TOP
STORIES
 1 of 5
Little League World Series Protected by IP Video Surveillance
For the 17th year, Lenel provides security systems to protect the…
 2 of 5
Using Software to Increase Revenue & Profitability for Service…
Dexter Williams of ConnectWise presents at CI Summit about how…
 3 of 5
Why Synnex Selling Dell to Federal Customers Matters
IT distributor Synnex has added Dell Federal Solutions, providing…
 4 of 5
Dream Vision Short-Throw Laser Projector Produces 4,000 Lumens
Newly introduced UST-4000HDi laser projector from Dream Vision…
 5 of 5
USAV, ProSource Team to Launch Support for $3M to $10M Integrators
Newly formed CI Edge will support small commercial integration…
Let’s End the Debate Over the Value of Certification
If you think technology certification is too expensive, time-consuming and lacks bang for your marketing buck, you're missing the point.

Article


February 05, 2013 By Tom LeBlanc

Every industry has its hot-button issues. In the commercial integration industry, people get pretty worked up about the value of investing time and money into achieving certification.

Commercial Integrator entered the debate with “State of Industry Certification,” as part of our 2013 State of the Industry coverage. When I assigned the piece to editor-at-large D. Craig MacCormack, I asked him to weigh the common criticisms - such as that it’s too expensive, time-consuming and clients don’t know what InfoComm, CompTIA , ESPA, BICSI , etc., are anyway - against the pro-certification arguments.

The article is informative and objective, but I’m not very objective when it comes to this topic.

This is an industry that struggles with identity. Clients can’t describe what exactly it is that an integration firm does. Integrators themselves complain about low-level competition, trunk slammers, bringing down the industry’s professionalism.

What’s more professional, more identifiable than a certification?

I don’t buy the argument that an InfoComm Certified Technology Specialist moniker isn’t valuable because clients don’t know what it means.

Why don’t clients know what it means?

Why haven’t you effectively educated prospective clients on the certifications that your technicians have achieved?

Why haven’t you made them understand what sets your firm apart from the bid-and-chase firms that threaten your profitability along with the reputation of the industry?

Technology certifications may not be high on people’s radars now, but that seems poised to change.

The White House recently sponsored a meeting at which InfoComm was among a short guest list invited to present its ANSI-certified program’s credential for an initiative aimed at getting military personnel and veterans certified. The United Veterans Learning Center works with InfoComm on its AV Heroes program that trains military veterans for a career in the industry. Meanwhile, CompTIA has its Troops to Tech Careers program aimed at getting veterans trained and connected with employers to fill the nearly 500,000 open IT jobs.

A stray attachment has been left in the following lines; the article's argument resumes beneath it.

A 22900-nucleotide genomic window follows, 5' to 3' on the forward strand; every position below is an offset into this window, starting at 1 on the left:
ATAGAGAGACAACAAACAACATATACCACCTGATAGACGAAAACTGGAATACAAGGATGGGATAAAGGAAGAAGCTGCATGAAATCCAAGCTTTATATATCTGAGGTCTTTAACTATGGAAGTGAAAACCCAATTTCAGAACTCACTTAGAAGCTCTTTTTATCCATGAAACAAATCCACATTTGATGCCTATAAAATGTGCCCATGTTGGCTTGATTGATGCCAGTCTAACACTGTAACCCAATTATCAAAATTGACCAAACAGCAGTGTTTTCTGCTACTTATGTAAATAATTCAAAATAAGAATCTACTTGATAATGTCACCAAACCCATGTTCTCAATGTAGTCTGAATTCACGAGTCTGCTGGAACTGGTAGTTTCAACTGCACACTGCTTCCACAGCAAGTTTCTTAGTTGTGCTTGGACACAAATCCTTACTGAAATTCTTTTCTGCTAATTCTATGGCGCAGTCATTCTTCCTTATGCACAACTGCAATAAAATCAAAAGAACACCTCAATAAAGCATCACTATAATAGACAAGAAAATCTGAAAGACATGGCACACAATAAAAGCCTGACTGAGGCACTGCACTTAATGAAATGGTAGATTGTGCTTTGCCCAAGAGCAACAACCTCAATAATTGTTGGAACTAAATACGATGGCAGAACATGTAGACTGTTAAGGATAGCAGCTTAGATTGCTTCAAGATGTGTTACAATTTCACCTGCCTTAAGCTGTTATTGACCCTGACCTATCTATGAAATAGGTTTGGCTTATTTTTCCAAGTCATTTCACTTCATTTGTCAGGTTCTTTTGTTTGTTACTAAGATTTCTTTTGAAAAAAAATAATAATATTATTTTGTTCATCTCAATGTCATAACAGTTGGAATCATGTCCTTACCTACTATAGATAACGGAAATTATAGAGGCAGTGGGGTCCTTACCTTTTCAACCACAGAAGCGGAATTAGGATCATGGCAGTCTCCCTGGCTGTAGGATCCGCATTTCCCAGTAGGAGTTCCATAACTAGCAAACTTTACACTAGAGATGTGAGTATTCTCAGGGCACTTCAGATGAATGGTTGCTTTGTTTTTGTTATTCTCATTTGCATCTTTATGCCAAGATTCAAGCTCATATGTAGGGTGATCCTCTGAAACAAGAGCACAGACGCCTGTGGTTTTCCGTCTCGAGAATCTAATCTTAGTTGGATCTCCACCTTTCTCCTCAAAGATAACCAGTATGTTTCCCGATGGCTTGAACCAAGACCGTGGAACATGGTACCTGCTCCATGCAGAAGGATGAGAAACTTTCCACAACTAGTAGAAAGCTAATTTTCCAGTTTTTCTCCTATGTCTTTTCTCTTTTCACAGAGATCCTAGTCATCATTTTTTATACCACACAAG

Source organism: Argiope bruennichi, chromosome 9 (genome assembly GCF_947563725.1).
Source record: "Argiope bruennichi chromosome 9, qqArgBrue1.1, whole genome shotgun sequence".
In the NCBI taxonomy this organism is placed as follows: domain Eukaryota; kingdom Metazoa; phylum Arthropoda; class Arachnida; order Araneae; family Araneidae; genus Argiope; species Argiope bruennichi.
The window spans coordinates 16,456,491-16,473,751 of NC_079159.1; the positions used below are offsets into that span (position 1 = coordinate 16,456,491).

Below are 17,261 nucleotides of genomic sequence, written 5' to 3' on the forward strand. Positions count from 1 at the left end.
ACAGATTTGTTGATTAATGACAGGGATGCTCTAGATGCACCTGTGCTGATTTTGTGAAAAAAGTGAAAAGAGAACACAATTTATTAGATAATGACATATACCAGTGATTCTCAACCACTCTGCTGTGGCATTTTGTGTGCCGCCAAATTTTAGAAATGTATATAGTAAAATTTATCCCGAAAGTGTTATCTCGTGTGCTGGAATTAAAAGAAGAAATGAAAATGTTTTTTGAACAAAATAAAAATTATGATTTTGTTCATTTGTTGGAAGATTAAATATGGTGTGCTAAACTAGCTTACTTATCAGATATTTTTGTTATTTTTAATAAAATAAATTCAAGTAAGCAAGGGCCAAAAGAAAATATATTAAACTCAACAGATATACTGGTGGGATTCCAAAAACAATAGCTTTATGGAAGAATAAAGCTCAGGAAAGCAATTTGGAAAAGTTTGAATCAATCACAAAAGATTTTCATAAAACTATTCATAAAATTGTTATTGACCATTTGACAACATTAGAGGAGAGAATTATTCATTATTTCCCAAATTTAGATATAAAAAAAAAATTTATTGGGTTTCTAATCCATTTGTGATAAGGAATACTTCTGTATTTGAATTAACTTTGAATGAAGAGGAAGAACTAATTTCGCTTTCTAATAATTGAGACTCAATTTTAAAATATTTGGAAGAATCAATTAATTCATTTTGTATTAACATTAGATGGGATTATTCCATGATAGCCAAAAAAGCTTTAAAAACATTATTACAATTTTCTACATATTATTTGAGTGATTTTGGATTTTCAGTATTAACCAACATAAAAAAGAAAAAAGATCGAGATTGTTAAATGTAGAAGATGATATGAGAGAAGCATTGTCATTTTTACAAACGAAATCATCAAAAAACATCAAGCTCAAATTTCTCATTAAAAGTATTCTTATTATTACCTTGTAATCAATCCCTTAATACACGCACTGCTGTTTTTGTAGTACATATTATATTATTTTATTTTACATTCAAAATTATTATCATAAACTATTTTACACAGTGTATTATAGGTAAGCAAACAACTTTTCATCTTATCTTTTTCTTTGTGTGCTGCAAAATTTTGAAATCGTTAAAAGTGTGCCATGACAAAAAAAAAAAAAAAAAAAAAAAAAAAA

Programs like these don’t work without certification.

Meanwhile, certification levels the playing field for hardworking people who don’t have the benefit of knowing somebody who can help them carve out a career path.

There’s an episode of “All in the Family” in which Archie Bunker complains to Meathead about affirmative action, arguing that he didn’t have a parade of people protesting so that he could get his job. Then Edith chimes in with, “No, his uncle got it for him.”

Not everybody has an uncle. Not everybody has connections. But everybody has an opportunity to work toward getting educated and certified.

All this being said, I do have respect for the opinions of those in the industry - especially those at small firms - that feel forced into having to spend money on keeping their staff certified. The industry as a whole needs to do a better job of making it worth the investment by educating customers on what it means.

Easy for me to say, right? If there was an established certification program for journalism that I’d have to pay to maintain, this column might have a very different slant.

About the author

Tom LeBlanc - Editor-in-Chief, CI,
Tom has been covering electronics integration since 2003. Prior to being named editor-in-chief of CI, he was senior writer and managing editor of CE Pro. Before that, he wrote for the sports department of the Boston Herald. Migrating to magazines, he was a staff editor for a golf publication and an outdoor sports publication. Follow him on Twitter @leblanctom.
View all posts by Tom LeBlanc
Social Bookmark or Share This
  • Facebook
  • Twitter
  • Digg
  • Del.icio.us
  • Yahoo! Bookmarks
  • Google Bookmarks
  • StumbleUpon
  • Technorati
  • Reddit
  • Windows Live
  • LinkedIn
  • Evernote
  • E-mail


  • Latest
  • Blogs
  • Photos
  • Resources



Recent comments

Jmanders—I take it’s been your experience that integrators sometimes (too often) take on jobs…

Posted by Tom LeBlanc on 2015 08 26 · commented on
'You’re Fired! Knowing When To Call It Quits With Clients, Part 1'.

We strive to be a good client (we actually like to think of ourselves as your partner in ensuring that we…

Posted by jmanders@holycross.edu on 2015 08 25 · commented on
'You’re Fired! Knowing When To Call It Quits With Clients, Part 1'.

Excellent Article

Posted by Troy on 2015 08 25 · commented on
'You’re Fired! Knowing When To Call It Quits With Clients, Part 1'.

This was an obscene waste of money that would have been put to better use in the community.
If you’re…

Posted by Ted Parnell-Best on 2015 08 21 · commented on
'Dallas Church Aquarium Featured on Animal Planet Series 'Tanked''.